The db x-trackers EURO STOXX 50 Short Daily 1C should be viewed as a specialty satellite holding best suited for active traders who understand how inverse funds work. This fund can provide a very short-term hedge for investors looking to protect a portfolio consisting mostly of eurozone equities if the market falls. It can also be used as a short term trading tool and provide the opportunity to speculate on a decline of the eurozone equity market. This fund is not suitable as a buy and hold investment.
Prospective investors should understand the risks involved in inverse ETFs, especially the effects of path dependency and compounding on returns. Because of the daily compounding arithmetic, investors are not guaranteed to get the index's inverse return for any holding period longer than one day plus interest (based on EONIA) earned on the investment. As an example (ignoring earned interest), imagine that the EURO STOXX 50 falls from 100 points to 90 points in one day, a decline of 10%, and then climbs back to 100 the next day--an increase of 11.11%. On the first day, the fund should rise by 10% to 110 but then fall by 11.11% the next day to 97.78.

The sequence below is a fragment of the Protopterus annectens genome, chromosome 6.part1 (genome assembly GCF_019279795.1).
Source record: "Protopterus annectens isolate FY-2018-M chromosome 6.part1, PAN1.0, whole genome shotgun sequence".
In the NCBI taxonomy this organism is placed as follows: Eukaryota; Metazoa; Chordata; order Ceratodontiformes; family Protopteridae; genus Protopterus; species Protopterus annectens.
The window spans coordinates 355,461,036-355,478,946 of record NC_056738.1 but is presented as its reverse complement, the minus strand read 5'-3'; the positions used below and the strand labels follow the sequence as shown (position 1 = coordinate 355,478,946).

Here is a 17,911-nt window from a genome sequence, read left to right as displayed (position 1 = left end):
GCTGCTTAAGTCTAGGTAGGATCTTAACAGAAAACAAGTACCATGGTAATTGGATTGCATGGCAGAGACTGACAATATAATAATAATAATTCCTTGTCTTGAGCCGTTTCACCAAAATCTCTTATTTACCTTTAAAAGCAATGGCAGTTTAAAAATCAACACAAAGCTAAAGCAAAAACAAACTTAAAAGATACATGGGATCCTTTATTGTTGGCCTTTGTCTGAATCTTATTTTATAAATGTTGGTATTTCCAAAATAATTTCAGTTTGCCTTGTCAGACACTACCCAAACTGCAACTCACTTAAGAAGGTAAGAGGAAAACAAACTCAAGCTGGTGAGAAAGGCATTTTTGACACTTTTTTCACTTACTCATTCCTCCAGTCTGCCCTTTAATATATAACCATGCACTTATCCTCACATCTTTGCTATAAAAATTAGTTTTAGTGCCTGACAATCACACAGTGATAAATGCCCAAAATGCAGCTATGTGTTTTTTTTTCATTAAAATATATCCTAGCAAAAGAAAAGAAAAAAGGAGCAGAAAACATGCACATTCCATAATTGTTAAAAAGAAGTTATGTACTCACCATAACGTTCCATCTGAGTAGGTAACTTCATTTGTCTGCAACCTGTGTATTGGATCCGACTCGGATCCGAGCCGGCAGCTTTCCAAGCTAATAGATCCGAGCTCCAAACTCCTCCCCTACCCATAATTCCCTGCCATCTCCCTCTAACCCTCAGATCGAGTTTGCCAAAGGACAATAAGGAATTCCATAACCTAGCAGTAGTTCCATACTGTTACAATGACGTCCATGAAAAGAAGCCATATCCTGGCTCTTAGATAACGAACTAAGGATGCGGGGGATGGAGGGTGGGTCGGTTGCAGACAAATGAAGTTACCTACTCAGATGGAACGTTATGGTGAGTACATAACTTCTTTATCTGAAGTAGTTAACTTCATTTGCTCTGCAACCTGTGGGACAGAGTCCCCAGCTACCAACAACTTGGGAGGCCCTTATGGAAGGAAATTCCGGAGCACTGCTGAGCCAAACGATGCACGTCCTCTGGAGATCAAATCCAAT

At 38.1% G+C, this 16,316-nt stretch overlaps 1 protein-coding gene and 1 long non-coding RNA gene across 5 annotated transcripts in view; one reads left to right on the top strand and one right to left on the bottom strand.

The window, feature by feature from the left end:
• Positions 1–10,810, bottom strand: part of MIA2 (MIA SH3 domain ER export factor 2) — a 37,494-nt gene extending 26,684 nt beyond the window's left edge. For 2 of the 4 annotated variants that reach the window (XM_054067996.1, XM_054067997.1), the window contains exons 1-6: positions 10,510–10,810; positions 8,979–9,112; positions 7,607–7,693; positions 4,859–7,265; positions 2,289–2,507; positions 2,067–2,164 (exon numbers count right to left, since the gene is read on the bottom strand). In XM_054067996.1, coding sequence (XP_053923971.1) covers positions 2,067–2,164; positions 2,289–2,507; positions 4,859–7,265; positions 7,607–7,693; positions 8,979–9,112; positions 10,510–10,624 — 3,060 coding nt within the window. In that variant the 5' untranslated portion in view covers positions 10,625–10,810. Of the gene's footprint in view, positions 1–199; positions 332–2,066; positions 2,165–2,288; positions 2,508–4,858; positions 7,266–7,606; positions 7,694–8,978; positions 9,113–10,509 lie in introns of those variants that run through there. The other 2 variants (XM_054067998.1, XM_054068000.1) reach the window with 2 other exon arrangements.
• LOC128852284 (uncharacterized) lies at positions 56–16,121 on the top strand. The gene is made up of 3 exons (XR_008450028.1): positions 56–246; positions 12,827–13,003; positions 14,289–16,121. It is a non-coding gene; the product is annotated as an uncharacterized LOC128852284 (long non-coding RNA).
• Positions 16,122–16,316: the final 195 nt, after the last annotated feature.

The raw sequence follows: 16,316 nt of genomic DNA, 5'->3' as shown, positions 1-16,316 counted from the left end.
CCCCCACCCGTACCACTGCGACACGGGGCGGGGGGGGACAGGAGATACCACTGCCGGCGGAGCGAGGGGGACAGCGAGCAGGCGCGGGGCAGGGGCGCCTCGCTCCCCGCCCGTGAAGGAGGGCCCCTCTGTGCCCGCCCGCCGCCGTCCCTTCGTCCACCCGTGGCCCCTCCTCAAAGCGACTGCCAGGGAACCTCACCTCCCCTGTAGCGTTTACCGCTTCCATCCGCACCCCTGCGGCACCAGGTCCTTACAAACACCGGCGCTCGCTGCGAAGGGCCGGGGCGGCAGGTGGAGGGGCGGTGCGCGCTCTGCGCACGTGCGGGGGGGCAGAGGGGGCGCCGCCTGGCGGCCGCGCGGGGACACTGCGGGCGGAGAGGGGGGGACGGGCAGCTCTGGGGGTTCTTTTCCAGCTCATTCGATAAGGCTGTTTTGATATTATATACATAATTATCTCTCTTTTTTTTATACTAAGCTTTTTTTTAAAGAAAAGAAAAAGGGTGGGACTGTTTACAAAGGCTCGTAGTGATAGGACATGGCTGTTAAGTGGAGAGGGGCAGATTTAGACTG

It should be noted that using this fund has a couple of advantages in comparison to shorting the EURO STOXX 50 index. This is an effective strategy for investors trapped in a long position during a prolonged bear market. By using this fund, they could avoid the taxes, spreads and broker fees that they would otherwise face if they sold their entire portfolio. Another advantage of buying this fundover shorting the index is that investors can’t lose more money than they have invested in it, unlike a traditional short position, which exposes investors to the potential for unlimited losses.
Leveraged and inverse ETFs have attracted a lot of bad press over the past few years because of large losses experienced by investors who didn’t understand the effect of daily compounding and volatility on these funds’ long-term returns. However these funds have remained very popular as evidenced by the steady amount of assets under management and large daily trading volume.